The languages of Aohutl, Parts I and II: Oa-Oa-Lahahan and Mwa (was: SF Xenolinguistics)
|From:||Patrick Littell <puchitao@...>|
|Date:||Monday, June 13, 2005, 2:35|
Herein follows a compleat compendium of the languages of the planet Aôhutl.
Not having been blest with the example of living trees or any similar
sylviform plants, its divers inhabitants were forced to develop grammars for
their debased and pagan tongues based upon other architectural forms. In
some cases, these involve lesser structures; in others, structures of
greater powers than trees.
The Oa-Oa-Lahahan are not actually a species... in fact, they are not,
precisely, organisms. Rather, they are the semi-autonomous reproductive
systems of a sort of flowering "plant". It is widely believed they feel no
pain, and they show no instinct of self-preservation. (They are not, after
all, organisms; their "deaths" are a necessary part of their plants'
The Oa-Oa-Lahahan have limited intelligence and a fairly simple language.
The largest Oa-Oa-Lahahan dictionary contains about 300 words. The
Oa-Oa-Lahahan speak very quickly, and do not participate in "dialogue"; they
speak all at once and at the tops of their voices.
A minimal utterance in Oa-Oa-Lahahan is two words in juxtaposition. The
meaning of such an utterance is equational; the referents of the two words
(which we might call "nominals" if the language had any other parts of
speech) are held to be the same thing. The maximal utterance of
Oa-Oa-Lahahan is simply a long string of two word equations. Although the
other species of Aôhutl do not consider this the height of eloquence, the
Oa-Oa-Lahahan can do a lot with a little.
Here is an example "sentence":
oala oho! oma moho! wole oehaha! wole oehaha! wole lo! wole lo!
I = green! I = container! Brother = grasped! Brother = grasped! Brother =
blue! Brother = blue!
I am green and my brothers are blue!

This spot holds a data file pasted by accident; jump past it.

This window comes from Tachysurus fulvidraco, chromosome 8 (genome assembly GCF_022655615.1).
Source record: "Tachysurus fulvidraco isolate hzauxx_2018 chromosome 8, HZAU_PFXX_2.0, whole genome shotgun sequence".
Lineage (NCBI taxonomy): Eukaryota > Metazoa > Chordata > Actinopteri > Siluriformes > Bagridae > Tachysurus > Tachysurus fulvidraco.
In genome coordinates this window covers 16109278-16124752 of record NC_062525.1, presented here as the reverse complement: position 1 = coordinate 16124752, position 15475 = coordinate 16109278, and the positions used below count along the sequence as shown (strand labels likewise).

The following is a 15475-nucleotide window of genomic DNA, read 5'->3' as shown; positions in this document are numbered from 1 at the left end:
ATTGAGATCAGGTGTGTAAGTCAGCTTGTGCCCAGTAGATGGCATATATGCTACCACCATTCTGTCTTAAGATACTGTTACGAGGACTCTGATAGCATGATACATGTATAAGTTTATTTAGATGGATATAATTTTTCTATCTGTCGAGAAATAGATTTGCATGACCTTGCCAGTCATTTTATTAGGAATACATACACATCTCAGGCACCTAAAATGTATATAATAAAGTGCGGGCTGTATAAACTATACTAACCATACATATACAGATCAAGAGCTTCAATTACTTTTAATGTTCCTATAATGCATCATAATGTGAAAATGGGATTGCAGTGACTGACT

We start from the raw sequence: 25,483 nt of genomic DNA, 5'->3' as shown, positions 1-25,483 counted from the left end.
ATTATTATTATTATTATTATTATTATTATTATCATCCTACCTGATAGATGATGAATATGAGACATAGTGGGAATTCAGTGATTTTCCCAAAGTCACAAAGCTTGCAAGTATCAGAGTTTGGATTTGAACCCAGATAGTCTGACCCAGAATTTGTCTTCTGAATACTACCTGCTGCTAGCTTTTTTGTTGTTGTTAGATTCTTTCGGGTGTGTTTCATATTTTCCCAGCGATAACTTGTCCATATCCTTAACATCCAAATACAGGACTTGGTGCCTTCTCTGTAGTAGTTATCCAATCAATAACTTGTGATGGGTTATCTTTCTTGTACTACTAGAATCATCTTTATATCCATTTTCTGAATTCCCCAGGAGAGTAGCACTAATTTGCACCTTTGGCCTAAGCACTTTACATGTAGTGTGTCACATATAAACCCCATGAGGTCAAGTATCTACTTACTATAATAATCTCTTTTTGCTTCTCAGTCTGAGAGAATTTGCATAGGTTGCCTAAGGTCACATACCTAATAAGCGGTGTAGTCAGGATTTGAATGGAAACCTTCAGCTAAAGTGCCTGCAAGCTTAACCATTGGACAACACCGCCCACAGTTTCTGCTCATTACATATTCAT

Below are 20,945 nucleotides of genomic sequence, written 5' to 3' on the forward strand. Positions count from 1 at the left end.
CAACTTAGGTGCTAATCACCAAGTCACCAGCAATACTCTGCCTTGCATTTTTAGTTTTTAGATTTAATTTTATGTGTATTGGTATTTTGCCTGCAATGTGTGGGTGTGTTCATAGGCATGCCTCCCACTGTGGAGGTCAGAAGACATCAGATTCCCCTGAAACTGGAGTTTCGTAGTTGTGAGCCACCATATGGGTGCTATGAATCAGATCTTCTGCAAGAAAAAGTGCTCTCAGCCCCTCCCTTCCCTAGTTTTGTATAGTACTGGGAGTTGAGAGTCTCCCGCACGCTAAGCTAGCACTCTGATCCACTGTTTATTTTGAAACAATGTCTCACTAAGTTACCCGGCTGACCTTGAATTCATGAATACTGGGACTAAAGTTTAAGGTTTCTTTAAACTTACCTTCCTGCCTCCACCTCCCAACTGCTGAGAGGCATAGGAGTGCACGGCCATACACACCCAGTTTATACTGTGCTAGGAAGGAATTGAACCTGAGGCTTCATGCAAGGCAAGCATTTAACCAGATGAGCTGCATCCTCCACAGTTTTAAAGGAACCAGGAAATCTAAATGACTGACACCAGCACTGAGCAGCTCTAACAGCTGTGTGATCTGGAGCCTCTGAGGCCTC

(Although the order of the original sentence basically matches that of our
translation, note that the order is not semantically important in the
original. It may very well be pragmatically important, but who knows, with
We can easily give a description of Oa-Oa-Lahahan in terms of a
tree-structured grammar (it consists of just S => C* and C => N N) but this
is unnecessary. A much simpler structure -- a list (of pairs) -- can account
for it. (Any structure of less power than a tree can be expressed by a tree,
but that doesn't mean that it is a tree except in a degenerate sense.)
The Mwa are a species of sentient cephalopods distantly related to the
common dodecapod. Although they have both intelligence and dexterity -- the
two requirements for civilization -- they have not so far reached the
home-building phase of development. It is likely that their ability to
squish through any hole larger than their eye accounts for this -- it allows
them to use almost any crack or crevace as a dwelling-place, and the fact
that they find squishing into small holes to be vastly entertaining means
that little time is left over for developing civilization.
Nonetheless, the Mwa have developed language. Although it is capable of
expressing fine shades of meaning, syntactically it is not greatly more
complicated than Oa-Oa-Lahahan. The Mwa language is a sign language in which
each tentacle may sign independently. Sentences are transmitted "in
parallel", so to speak, rather than in series; each tentacle signs its sign
simultaneously. The meaning of a sign is determined by the tentacle's shape,
while its semantic role is determined by which tentacle is used. It's
somewhat difficult to map Mwa semantic roles onto human ones, but to give a
rough example, signs made with the frontmost left tentacle correlate with
the Agents or Sources in the human translations of Mwa sentences.
A sentence is the set of signs signed at any one moment in time. Not every
tentacle will be used in every sentence, and not every tentacle will change
signs between sentences, but the abstraction "sentence" applies just as well
to Mwa as to human languages. An unordered set of mappings from Role => Sign
suffices to decribe a Mwa sentence; again, a tree can be used but its power
You'll note that neither the Mwa grammar nor that of Oa-Oa-Lahahan involves
any recursion. Some sentences like "I think Myriam knows I have a crush on
her" may be able to be translated, but neither of these languages can handle
the infinite recursive possibilities of a human language. (Well,
Oa-Oa-Lahahan can't even handle the Myriam sentence, but the Oa-Oa-Lahahan
don't have thoughts of that complexity in the first place.) Put simply,
neither can translate "The House that Jack Built" while maintaining anything
like the structure of the original. On the other hand, any language that
*can* will require a grammar based on either a tree or a structure of
greater power (like a directed acyclic graph).
Anyway, more to come ;)
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